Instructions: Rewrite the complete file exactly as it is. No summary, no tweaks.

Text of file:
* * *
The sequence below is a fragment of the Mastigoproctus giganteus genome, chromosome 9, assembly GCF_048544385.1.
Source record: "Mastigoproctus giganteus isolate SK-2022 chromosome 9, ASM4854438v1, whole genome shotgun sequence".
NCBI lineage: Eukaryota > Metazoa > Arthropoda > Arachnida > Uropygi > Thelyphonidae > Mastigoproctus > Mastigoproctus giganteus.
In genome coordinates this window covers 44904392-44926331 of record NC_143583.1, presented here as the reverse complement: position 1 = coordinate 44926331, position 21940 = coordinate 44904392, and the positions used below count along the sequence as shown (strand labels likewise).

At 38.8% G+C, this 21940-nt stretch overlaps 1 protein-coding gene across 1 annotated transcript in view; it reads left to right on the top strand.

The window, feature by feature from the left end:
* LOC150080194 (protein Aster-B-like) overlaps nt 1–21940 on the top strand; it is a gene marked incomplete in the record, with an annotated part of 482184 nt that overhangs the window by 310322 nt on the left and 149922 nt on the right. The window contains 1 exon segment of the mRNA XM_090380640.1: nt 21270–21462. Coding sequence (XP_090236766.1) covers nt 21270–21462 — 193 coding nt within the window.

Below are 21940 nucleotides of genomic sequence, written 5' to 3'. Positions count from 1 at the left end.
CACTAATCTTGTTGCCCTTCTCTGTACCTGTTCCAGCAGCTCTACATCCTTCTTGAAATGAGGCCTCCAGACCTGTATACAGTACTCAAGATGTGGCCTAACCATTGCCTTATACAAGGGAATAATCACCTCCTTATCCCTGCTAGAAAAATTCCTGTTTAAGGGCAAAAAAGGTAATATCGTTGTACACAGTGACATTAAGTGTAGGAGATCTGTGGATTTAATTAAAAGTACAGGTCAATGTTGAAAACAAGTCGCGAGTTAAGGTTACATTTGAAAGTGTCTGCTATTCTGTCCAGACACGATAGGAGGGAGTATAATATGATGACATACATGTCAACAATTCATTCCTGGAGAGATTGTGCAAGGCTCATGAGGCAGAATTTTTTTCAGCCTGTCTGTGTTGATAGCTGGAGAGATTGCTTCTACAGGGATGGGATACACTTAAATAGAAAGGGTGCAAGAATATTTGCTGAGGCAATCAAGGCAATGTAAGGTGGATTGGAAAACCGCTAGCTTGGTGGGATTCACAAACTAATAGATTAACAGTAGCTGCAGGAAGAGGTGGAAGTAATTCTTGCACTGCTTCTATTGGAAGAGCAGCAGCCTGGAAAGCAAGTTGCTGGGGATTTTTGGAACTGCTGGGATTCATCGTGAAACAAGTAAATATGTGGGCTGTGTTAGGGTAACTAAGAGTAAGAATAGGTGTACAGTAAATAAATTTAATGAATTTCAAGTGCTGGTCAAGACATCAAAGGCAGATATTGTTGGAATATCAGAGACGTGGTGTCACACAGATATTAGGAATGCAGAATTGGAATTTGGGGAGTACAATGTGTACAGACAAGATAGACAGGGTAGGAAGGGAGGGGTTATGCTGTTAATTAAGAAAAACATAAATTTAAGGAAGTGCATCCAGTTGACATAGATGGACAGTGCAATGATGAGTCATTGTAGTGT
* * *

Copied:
The sequence below is a fragment of the Mastigoproctus giganteus genome, chromosome 9, assembly GCF_048544385.1.
Source record: "Mastigoproctus giganteus isolate SK-2022 chromosome 9, ASM4854438v1, whole genome shotgun sequence".
NCBI lineage: Eukaryota > Metazoa > Arthropoda > Arachnida > Uropygi > Thelyphonidae > Mastigoproctus > Mastigoproctus giganteus.
In genome coordinates this window covers 44904392-44926331 of record NC_143583.1, presented here as the reverse complement: position 1 = coordinate 44926331, position 21940 = coordinate 44904392, and the positions used below count along the sequence as shown (strand labels likewise).

At 38.8% G+C, this 21940-nt stretch overlaps 1 protein-coding gene across 1 annotated transcript in view; it reads left to right on the top strand.

The window, feature by feature from the left end:
* LOC150080194 (protein Aster-B-like) overlaps nt 1–21940 on the top strand; it is a gene marked incomplete in the record, with an annotated part of 482184 nt that overhangs the window by 310322 nt on the left and 149922 nt on the right. The window contains 1 exon segment of the mRNA XM_090380640.1: nt 21270–21462. Coding sequence (XP_090236766.1) covers nt 21270–21462 — 193 coding nt within the window.

Below are 21940 nucleotides of genomic sequence, written 5' to 3'. Positions count from 1 at the left end.
CACTAATCTTGTTGCCCTTCTCTGTACCTGTTCCAGCAGCTCTACATCCTTCTTGAAATGAGGCCTCCAGACCTGTATACAGTACTCAAGATGTGGCCTAACCATTGCCTTATACAAGGGAATAATCACCTCCTTATCCCTGCTAGAAAAATTCCTGTTTAAGGGCAAAAAAGGTAATATCGTTGTACACAGTGACATTAAGTGTAGGAGATCTGTGGATTTAATTAAAAGTACAGGTCAATGTTGAAAACAAGTCGCGAGTTAAGGTTACATTTGAAAGTGTCTGCTATTCTGTCCAGACACGATAGGAGGGAGTATAATATGATGACATACATGTCAACAATTCATTCCTGGAGAGATTGTGCAAGGCTCATGAGGCAGAATTTTTTTCAGCCTGTCTGTGTTGATAGCTGGAGAGATTGCTTCTACAGGGATGGGATACACTTAAATAGAAAGGGTGCAAGAATATTTGCTGAGGCAATCAAGGCAATGTAAGGTGGATTGGAAAACCGCTAGCTTGGTGGGATTCACAAACTAATAGATTAACAGTAGCTGCAGGAAGAGGTGGAAGTAATTCTTGCACTGCTTCTATTGGAAGAGCAGCAGCCTGGAAAGCAAGTTGCTGGGGATTTTTGGAACTGCTGGGATTCATCGTGAAACAAGTAAATATGTGGGCTGTGTTAGGGTAACTAAGAGTAAGAATAGGTGTACAGTAAATAAATTTAATGAATTTCAAGTGCTGGTCAAGACATCAAAGGCAGATATTGTTGGAATATCAGAGACGTGGTGTCACACAGATATTAGGAATGCAGAATTGGAATTTGGGGAGTACAATGTGTACAGACAAGATAGACAGGGTAGGAAGGGAGGGGTTATGCTGTTAATTAAGAAAAACATAAATTTAAGGAAGTGCATCCAGTTGACATAGATGGACAGTGCAATGATGAGTCATTGTAGTGT